A simple concept presented by Hugh Johnson in The World Atlas of Wine, and it certainly reigns true, although there is a certain amount of parity this year.
In terms of viticulture, Sonoma’s geographical location affords them a flexibility that Napa, in many ways, does not enjoy. In analyzing the production in Sonoma, it is evident that a majority of producers specialize in producing wines from varietals that suit their individual microclimates. Be it Syrah, Pinot Noir and Sauvignon Blanc from Russian River Valley, Zinfandel from Dry Creek, or Cabernet Franc from Knights Valley, there is far more latitude for exploration.
Their neighbor (Napa Valley) to the east is primarily known as a Cabernet Sauvignon, Merlot and Chardonnay producing region. This is largely due to the fact that these varietals do well in the warmer inland climate. Over the years, wineries in Napa have added other varietals to their portfolios; however it is in many ways difficult to qualitatively excel with this broad-based philosophy, as each varietal favors certain conditions. Sonoma excels at those varietals that enjoy a slightly cooler climate, because these are the wines in which they focus all of their attention and research.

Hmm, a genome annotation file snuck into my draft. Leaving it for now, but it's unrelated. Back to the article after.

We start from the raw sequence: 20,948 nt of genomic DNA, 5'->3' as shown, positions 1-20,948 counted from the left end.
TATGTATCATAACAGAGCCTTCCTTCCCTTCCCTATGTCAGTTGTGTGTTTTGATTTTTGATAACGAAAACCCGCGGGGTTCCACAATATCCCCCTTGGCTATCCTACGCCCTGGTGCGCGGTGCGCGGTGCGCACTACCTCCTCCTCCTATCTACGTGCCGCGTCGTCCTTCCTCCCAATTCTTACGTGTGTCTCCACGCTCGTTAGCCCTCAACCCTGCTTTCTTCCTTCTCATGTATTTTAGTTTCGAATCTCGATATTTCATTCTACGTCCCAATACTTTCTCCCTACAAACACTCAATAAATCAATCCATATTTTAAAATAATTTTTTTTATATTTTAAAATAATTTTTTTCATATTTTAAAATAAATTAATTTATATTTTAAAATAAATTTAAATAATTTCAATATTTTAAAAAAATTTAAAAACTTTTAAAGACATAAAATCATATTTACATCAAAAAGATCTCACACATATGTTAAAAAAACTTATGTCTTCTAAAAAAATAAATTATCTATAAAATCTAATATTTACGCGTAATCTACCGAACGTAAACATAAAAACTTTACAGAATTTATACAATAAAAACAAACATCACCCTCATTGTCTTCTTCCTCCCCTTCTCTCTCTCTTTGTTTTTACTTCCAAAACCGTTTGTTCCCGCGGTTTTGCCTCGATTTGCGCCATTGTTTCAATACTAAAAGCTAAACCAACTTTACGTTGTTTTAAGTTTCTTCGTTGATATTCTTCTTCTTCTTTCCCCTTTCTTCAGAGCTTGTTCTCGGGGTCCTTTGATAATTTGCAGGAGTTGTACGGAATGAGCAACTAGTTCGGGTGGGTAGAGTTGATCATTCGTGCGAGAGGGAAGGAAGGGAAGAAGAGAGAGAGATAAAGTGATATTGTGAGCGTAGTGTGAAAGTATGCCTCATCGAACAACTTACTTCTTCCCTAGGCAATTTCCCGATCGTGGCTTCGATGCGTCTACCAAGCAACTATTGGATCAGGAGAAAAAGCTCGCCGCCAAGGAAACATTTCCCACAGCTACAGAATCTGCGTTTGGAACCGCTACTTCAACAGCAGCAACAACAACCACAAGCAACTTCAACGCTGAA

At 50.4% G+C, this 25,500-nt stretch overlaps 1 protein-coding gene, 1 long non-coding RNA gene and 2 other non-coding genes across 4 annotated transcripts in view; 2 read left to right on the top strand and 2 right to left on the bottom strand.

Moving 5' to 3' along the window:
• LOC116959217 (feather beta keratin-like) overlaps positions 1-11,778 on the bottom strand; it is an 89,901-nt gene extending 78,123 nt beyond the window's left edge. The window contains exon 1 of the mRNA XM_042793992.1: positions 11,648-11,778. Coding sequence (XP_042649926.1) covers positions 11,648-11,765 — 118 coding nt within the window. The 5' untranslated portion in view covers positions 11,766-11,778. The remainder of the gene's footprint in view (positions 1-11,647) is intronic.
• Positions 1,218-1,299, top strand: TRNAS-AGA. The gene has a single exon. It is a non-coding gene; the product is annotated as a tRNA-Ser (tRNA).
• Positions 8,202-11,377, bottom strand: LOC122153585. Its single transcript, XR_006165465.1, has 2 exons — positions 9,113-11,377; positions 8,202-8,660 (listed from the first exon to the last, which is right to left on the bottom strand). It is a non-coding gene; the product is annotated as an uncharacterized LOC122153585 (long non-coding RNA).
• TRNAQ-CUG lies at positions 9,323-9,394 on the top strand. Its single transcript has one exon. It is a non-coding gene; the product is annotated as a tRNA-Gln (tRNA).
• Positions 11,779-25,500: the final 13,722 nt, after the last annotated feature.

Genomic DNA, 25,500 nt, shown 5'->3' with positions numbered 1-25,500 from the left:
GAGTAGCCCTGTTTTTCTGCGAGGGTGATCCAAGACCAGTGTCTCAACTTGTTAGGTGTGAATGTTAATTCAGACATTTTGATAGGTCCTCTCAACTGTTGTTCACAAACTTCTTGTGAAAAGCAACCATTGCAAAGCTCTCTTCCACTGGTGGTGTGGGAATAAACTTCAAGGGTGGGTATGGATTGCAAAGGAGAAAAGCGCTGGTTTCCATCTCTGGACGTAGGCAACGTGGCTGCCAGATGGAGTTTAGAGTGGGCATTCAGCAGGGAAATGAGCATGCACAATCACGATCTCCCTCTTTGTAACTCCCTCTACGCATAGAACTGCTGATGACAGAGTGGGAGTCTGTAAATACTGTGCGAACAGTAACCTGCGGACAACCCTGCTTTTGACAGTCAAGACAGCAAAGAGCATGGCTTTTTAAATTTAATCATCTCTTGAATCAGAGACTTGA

Many of the other regions of California have followed Sonoma’s lead. Aided by the influences of the oenology programs at UC Davis and San Jose State, the progress of these regions in the past two decades has been nothing short of amazing.
Read United States Mid-Vintage Growing Report: Sonoma & the North Coast to find out what climate conditions are currently influencing the grapes that will be the wines you’ll be drinking starting next year and what today’s vineyard starts are doing to ensure a favorable end result.